It is patently absurd to conclude that this illegal activity in any way warrants a redesign of the bridge. Instead of conceding to bad behavior, the problem must be addressed through other means such as increased enforcement and camera surveillance. That statement again appears to influence against the concept of historic rehabilitation, yet we remind you that a 2014 PennDOT feasibility study before this PEL Study had recommended full rehabilitation of the bridge to 10-tons.

While we absolutely agree that the Skinners Falls-Milanville Bridge is important to the local economy, we disagree that commerce would suffer any negative impacts by keeping the bridge “as is” since no major industry currently relies on crossing it. To the contrary, the picturesque historic bridge is a special added amenity for the campground, livery businesses, general store, gas station, and Bed and Breakfast inn that operate in the immediate vicinity.

Regarding emergency services, the National Park Service (NPS) is acknowledged as the primary responder for river rescues and its vehicles fit within the 9-10 ton weight postings. Ambulances average 5-7 tons. Most firefighters in this area respond directly to the scenes of emergencies using their personal vehicles. In discussing the Narrowsburg Fire Department’s occasional mutual aid service to the Milanville vicinity, the document states, “The restricted bridge crossing at Skinners Falls forces NFD to utilize River Road, which has narrow lanes, tight curves, and poor sight distance, as their primary response route to Pennsylvania for full-weight trucks…”. We point out that the 10-ton posted River Road would still have the same travel challenges if the Skinners Falls Bridge consisted of a new 40-ton structure. While the speed of a response is obviously important, so too is the safety of the individuals in the vehicles. If this crossing was considered that critical for emergency response, it presumably would have been targeted for immediate reopening or replacement by the NY-PA Joint Interstate Bridge Commission.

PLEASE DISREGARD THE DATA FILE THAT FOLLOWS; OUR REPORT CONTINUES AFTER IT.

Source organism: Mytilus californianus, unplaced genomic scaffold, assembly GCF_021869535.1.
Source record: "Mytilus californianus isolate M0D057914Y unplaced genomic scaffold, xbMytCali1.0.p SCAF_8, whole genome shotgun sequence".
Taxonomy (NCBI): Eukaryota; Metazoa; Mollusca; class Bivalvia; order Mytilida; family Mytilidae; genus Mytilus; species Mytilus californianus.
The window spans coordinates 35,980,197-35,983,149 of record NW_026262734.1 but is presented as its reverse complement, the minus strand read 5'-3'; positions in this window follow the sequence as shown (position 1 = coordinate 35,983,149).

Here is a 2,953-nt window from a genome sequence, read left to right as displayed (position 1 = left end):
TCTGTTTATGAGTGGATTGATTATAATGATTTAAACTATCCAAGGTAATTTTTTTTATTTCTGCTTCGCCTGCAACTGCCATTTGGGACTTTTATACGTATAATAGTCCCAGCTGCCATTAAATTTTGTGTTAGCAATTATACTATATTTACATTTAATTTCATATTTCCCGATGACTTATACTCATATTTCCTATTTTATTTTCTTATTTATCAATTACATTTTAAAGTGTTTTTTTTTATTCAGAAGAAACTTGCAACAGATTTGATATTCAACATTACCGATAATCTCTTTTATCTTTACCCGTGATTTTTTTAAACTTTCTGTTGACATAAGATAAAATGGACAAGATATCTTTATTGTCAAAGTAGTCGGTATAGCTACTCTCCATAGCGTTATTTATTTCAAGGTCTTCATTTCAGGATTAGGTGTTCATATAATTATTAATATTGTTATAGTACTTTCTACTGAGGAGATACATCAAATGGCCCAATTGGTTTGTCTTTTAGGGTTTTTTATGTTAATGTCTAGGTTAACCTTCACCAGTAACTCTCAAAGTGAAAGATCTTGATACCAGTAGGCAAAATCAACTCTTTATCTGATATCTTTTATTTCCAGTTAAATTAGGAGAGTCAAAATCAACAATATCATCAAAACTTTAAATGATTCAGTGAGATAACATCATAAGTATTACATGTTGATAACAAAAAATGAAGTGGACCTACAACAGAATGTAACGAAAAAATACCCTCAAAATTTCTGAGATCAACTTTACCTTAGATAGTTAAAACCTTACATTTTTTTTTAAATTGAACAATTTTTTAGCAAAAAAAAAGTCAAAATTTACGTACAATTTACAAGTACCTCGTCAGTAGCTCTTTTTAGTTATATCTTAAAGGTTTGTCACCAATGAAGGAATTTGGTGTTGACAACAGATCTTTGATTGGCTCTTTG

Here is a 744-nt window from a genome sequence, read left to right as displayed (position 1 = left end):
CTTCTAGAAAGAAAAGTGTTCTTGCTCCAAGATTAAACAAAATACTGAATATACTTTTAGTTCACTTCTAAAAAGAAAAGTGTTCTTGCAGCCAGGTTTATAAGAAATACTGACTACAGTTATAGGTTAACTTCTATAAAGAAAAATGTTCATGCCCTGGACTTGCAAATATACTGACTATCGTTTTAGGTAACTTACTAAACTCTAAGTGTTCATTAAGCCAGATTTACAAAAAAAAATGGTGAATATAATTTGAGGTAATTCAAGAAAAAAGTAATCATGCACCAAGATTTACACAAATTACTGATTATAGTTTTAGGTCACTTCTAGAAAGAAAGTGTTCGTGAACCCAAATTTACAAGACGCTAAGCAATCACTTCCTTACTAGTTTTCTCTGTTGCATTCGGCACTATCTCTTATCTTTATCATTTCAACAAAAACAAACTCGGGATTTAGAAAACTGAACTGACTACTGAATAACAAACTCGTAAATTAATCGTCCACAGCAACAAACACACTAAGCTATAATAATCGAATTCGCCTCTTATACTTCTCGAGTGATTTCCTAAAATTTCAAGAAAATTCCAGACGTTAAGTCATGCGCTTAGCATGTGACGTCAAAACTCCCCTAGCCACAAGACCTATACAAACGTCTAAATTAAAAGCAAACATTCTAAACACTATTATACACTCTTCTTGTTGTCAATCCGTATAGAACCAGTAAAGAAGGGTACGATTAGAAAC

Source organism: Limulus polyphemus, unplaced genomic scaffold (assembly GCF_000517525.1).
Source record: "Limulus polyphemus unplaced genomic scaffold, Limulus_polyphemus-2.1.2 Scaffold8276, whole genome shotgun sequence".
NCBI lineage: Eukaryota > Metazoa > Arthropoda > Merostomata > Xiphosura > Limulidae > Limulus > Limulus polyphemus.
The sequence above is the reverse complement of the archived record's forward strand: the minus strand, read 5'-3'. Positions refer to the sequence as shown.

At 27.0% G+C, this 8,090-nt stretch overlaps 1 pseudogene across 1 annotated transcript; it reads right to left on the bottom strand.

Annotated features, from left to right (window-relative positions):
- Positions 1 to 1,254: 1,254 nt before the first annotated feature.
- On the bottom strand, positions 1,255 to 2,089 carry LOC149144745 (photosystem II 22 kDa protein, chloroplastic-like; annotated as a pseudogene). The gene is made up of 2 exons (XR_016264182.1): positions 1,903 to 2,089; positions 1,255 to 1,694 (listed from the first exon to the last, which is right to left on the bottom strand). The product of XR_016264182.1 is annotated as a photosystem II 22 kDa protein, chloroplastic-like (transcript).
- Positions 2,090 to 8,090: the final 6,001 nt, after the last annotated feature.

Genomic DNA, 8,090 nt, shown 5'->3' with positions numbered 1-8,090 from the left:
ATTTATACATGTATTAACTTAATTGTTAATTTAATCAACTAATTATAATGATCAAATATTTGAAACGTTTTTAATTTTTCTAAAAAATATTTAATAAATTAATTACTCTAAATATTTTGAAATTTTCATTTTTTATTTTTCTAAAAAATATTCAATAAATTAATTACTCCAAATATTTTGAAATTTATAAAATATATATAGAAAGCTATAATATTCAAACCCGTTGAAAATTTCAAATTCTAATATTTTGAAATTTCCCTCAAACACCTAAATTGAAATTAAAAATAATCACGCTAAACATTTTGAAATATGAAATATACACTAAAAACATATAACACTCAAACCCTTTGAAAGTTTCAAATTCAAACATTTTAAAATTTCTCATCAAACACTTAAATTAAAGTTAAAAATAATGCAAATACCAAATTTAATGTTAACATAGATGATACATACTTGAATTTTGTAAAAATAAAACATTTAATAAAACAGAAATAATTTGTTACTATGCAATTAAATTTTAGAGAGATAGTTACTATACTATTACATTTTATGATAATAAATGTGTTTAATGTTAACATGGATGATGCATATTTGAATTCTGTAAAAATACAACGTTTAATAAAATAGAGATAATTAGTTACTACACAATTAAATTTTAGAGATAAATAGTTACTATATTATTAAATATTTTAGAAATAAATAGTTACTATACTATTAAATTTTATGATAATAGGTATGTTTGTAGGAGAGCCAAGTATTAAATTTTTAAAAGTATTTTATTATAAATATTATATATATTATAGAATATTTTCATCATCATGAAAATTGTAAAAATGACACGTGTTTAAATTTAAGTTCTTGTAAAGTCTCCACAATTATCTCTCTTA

Lastly, the Purpose and Need document states that “The Skinners Falls Bridge, in its current condition, does not provide access across the river for recreational vehicles and trailers for recreational boating, fishing, camping, and shopping.” The previously referenced survey results debunk the idea that this is considered to be an issue that needs fixing. It states, “Additionally, the bridge, when open to traffic, did not provide adequate bike and pedestrian accommodations.” The term “adequate” is not defined. As a single-lane bridge with timber running boards, it’s true that there is no sidewalk or designated bike lane; however, there is easy sight distance for the 466.9-feet length of the bridge and clearance to move out of the way of the one oncoming vehicle able to cross at any given time. Therefore, we regard this as potentially prejudicial and a non-issue.